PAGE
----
"For example, Mr. Singer's proposal that NASD member firms vote on all regulatory changes governing their behavior would almost certainly block or delay any effort to enact meaningful reforms. We will resist proposals that would water down industry oversight."

Maybe Mr. Hollomon finally got it right.  You just can't trust Wall Street.  You can't trust its registered persons.  You can't trust the firms.  And, as I've been saying for years, self-regulation may just not be workable in this day and age.  And if self-regulation can't rely upon the commonsense of its members and their employees, then we ought to close down NASD and ship their oversight back to the states and the SEC. 

Ultimately Mr. Hollomon just doesn't trust the registered community.  Either you have confidence in the integrity of the hundreds of thousands of men and women who make the member firms work, or you don't.  Mr. Hollomon also underscores my historic criticism of NASD management, that they too often view the SRO as just another regulator and find the whole concept of "self" regulation too cumbersome.  Fact is, Mr. Hollomon, the regulatory scheme in the United States includes a level of self-regulatory organizations.  If you will re-read the enabling legislation in the Maloney Act you will see that the industry was considered a valuable font of experience to promote more effective regulation.  That wealth of talent is not found in an entity but in the men and women of Wall Street --- in human beings.  You have simply turned the whole process on its head.  If giving the vote on certain regulatory matters to labor is dangerous --- why isn't it the same concern for management?  By the way, Mr. Hollomon might want to refresh his recollection about NASD's less-than-pristine history of industry oversight by reading the SEC's 21(a) Report of August 1996.  There are many of us who don't think all the reforms enacted since then are meaningful.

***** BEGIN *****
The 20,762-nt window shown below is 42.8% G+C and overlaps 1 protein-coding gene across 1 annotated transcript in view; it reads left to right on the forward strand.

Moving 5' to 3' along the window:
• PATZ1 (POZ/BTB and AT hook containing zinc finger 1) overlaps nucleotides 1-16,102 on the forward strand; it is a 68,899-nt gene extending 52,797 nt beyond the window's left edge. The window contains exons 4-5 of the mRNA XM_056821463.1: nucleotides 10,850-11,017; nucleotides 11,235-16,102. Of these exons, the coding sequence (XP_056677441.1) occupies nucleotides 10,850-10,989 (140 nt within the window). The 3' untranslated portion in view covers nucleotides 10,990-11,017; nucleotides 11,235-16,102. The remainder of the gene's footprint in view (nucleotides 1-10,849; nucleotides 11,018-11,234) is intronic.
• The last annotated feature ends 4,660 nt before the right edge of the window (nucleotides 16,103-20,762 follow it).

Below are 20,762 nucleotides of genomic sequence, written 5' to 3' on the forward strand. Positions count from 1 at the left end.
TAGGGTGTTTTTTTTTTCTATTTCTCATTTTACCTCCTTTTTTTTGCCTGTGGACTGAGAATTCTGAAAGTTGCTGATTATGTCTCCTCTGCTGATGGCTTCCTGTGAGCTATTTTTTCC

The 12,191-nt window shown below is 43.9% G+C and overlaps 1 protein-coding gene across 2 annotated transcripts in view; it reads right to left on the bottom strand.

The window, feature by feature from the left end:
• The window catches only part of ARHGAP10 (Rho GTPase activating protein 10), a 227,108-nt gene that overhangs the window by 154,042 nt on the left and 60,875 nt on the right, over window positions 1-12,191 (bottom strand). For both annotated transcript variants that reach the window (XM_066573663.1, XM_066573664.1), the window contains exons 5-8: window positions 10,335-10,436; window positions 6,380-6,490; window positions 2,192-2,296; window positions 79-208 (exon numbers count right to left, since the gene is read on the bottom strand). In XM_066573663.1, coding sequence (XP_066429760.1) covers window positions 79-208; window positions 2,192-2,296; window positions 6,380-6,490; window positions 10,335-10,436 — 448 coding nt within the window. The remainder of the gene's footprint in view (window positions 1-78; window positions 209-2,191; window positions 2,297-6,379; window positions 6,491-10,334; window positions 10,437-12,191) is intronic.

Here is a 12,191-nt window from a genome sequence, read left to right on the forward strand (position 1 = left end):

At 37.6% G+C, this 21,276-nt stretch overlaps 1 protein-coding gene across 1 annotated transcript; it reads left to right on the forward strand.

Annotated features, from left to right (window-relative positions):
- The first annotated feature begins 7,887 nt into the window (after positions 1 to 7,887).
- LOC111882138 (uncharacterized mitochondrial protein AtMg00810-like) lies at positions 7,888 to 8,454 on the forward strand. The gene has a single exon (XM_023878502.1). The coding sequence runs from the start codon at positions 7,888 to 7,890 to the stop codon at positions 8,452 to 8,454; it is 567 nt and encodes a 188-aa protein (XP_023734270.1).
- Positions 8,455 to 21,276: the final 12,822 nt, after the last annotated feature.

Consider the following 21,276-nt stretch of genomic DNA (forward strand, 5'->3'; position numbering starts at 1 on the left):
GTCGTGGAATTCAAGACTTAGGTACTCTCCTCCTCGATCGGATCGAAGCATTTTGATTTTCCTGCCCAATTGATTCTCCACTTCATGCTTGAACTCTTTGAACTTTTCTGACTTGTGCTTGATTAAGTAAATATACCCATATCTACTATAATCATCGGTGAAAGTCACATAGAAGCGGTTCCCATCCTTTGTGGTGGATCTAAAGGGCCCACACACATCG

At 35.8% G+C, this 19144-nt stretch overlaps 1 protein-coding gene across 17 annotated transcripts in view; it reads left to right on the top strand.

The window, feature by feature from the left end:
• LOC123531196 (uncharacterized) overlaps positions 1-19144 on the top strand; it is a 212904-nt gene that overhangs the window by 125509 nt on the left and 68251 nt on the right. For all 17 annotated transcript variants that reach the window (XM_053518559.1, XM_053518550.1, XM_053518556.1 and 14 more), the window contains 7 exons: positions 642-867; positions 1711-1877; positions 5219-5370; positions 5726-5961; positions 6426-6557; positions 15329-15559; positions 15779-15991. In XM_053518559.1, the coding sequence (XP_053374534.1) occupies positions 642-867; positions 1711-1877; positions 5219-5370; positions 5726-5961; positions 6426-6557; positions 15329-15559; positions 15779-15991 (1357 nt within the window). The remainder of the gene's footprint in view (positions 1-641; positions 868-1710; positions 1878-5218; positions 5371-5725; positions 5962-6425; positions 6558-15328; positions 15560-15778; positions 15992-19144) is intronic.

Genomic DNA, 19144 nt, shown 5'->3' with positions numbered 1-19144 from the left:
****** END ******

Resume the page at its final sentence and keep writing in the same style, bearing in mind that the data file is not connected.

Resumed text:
Finally, on a personal note, I usually make a point of trying to speak with someone before commenting on something they said.  Quite often things get lost in the mix.  NASD spokespersons might be well advised to do the same.  For example, for several months I have posted various versions of a Statement of Principles and Agenda for the NASD dissident movement.  I refer Mr. Hollomon to the following language in point 7 of the Statement of Principles  http://www.rrbdlaw.com/NASDELECT/agenda.htm:

[We] feel that Wall Street must maintain a vigilant, effective, and uncompromised system of regulation.  It is the hallmark of the integrity of our markets.  As painful as regulation may be at times, it is a worthy cost to pay for the public's confidence.  However, NASD too often views its function as regulation "with teeth," as NASD President Glauber recently stated.  We insist that there be a heart and a brain as well. . .

Block reforms?  Water down oversight?  C'mon Mr. Hollomon, where are you getting that from?  Given Mr. Hollomon's comments, it is obvious that the SRO has already made up its mind --- no discussion, no study --- typical! Of course we could settle this dispute quite simply.  I'll be happy to debate Mr. Hollomon on national television concerning the issues.  Why don't we call up CNBC or CNNfn and arrange for some air time?